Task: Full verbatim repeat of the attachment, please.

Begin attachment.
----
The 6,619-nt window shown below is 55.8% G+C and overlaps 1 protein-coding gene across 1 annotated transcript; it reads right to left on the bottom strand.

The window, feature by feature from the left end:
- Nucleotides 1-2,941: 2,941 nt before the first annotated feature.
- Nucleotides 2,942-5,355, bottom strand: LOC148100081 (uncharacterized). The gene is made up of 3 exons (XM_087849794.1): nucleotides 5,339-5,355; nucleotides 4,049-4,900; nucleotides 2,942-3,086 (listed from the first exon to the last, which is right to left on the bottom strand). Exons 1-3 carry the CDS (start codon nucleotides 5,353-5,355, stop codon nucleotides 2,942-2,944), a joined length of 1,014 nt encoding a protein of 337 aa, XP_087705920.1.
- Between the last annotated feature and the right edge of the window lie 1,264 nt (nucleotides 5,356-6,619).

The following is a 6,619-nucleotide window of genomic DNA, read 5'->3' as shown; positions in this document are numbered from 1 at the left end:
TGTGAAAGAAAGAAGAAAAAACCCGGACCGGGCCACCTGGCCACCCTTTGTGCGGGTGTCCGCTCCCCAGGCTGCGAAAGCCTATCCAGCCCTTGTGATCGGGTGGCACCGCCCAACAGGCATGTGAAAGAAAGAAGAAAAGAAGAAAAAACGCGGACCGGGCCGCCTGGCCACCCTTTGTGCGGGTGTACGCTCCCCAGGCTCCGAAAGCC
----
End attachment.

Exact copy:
The 6,619-nt window shown below is 55.8% G+C and overlaps 1 protein-coding gene across 1 annotated transcript; it reads right to left on the bottom strand.

The window, feature by feature from the left end:
- Nucleotides 1-2,941: 2,941 nt before the first annotated feature.
- Nucleotides 2,942-5,355, bottom strand: LOC148100081 (uncharacterized). The gene is made up of 3 exons (XM_087849794.1): nucleotides 5,339-5,355; nucleotides 4,049-4,900; nucleotides 2,942-3,086 (listed from the first exon to the last, which is right to left on the bottom strand). Exons 1-3 carry the CDS (start codon nucleotides 5,353-5,355, stop codon nucleotides 2,942-2,944), a joined length of 1,014 nt encoding a protein of 337 aa, XP_087705920.1.
- Between the last annotated feature and the right edge of the window lie 1,264 nt (nucleotides 5,356-6,619).

The following is a 6,619-nucleotide window of genomic DNA, read 5'->3' as shown; positions in this document are numbered from 1 at the left end:
TGTGAAAGAAAGAAGAAAAAACCCGGACCGGGCCACCTGGCCACCCTTTGTGCGGGTGTCCGCTCCCCAGGCTGCGAAAGCCTATCCAGCCCTTGTGATCGGGTGGCACCGCCCAACAGGCATGTGAAAGAAAGAAGAAAAGAAGAAAAAACGCGGACCGGGCCGCCTGGCCACCCTTTGTGCGGGTGTACGCTCCCCAGGCTCCGAAAGCC